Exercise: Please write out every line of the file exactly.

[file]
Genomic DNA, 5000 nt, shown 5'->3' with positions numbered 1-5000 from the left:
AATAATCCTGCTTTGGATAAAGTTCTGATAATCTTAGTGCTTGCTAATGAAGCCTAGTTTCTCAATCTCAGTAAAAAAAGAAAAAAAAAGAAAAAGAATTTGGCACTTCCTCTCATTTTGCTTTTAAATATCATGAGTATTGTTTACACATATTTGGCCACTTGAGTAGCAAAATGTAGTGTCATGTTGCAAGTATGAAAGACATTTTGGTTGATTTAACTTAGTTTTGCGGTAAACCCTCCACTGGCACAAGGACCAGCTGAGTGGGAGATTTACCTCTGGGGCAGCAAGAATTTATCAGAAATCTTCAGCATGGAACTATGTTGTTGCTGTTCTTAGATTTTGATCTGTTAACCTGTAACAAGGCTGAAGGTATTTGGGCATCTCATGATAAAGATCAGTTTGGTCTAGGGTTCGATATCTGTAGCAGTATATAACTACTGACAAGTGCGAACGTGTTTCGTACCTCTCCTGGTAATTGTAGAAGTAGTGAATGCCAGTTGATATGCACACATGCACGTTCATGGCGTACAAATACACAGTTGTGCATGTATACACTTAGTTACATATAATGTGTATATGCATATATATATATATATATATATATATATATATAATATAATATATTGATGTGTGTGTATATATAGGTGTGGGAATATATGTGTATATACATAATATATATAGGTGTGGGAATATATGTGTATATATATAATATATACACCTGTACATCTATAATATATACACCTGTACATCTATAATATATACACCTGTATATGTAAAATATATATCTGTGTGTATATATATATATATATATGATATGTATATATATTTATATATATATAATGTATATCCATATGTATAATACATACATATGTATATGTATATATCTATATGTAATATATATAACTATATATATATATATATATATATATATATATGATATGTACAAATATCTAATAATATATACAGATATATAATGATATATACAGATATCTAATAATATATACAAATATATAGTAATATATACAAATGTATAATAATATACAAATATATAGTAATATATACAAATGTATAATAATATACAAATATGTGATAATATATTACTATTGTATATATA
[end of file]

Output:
Genomic DNA, 5000 nt, shown 5'->3' with positions numbered 1-5000 from the left:
AATAATCCTGCTTTGGATAAAGTTCTGATAATCTTAGTGCTTGCTAATGAAGCCTAGTTTCTCAATCTCAGTAAAAAAAGAAAAAAAAAGAAAAAGAATTTGGCACTTCCTCTCATTTTGCTTTTAAATATCATGAGTATTGTTTACACATATTTGGCCACTTGAGTAGCAAAATGTAGTGTCATGTTGCAAGTATGAAAGACATTTTGGTTGATTTAACTTAGTTTTGCGGTAAACCCTCCACTGGCACAAGGACCAGCTGAGTGGGAGATTTACCTCTGGGGCAGCAAGAATTTATCAGAAATCTTCAGCATGGAACTATGTTGTTGCTGTTCTTAGATTTTGATCTGTTAACCTGTAACAAGGCTGAAGGTATTTGGGCATCTCATGATAAAGATCAGTTTGGTCTAGGGTTCGATATCTGTAGCAGTATATAACTACTGACAAGTGCGAACGTGTTTCGTACCTCTCCTGGTAATTGTAGAAGTAGTGAATGCCAGTTGATATGCACACATGCACGTTCATGGCGTACAAATACACAGTTGTGCATGTATACACTTAGTTACATATAATGTGTATATGCATATATATATATATATATATATATATATATATAATATAATATATTGATGTGTGTGTATATATAGGTGTGGGAATATATGTGTATATACATAATATATATAGGTGTGGGAATATATGTGTATATATATAATATATACACCTGTACATCTATAATATATACACCTGTACATCTATAATATATACACCTGTATATGTAAAATATATATCTGTGTGTATATATATATATATATATGATATGTATATATATTTATATATATATAATGTATATCCATATGTATAATACATACATATGTATATGTATATATCTATATGTAATATATATAACTATATATATATATATATATATATATATATATGATATGTACAAATATCTAATAATATATACAGATATATAATGATATATACAGATATCTAATAATATATACAAATATATAGTAATATATACAAATGTATAATAATATACAAATATATAGTAATATATACAAATGTATAATAATATACAAATATGTGATAATATATTACTATTGTATATATA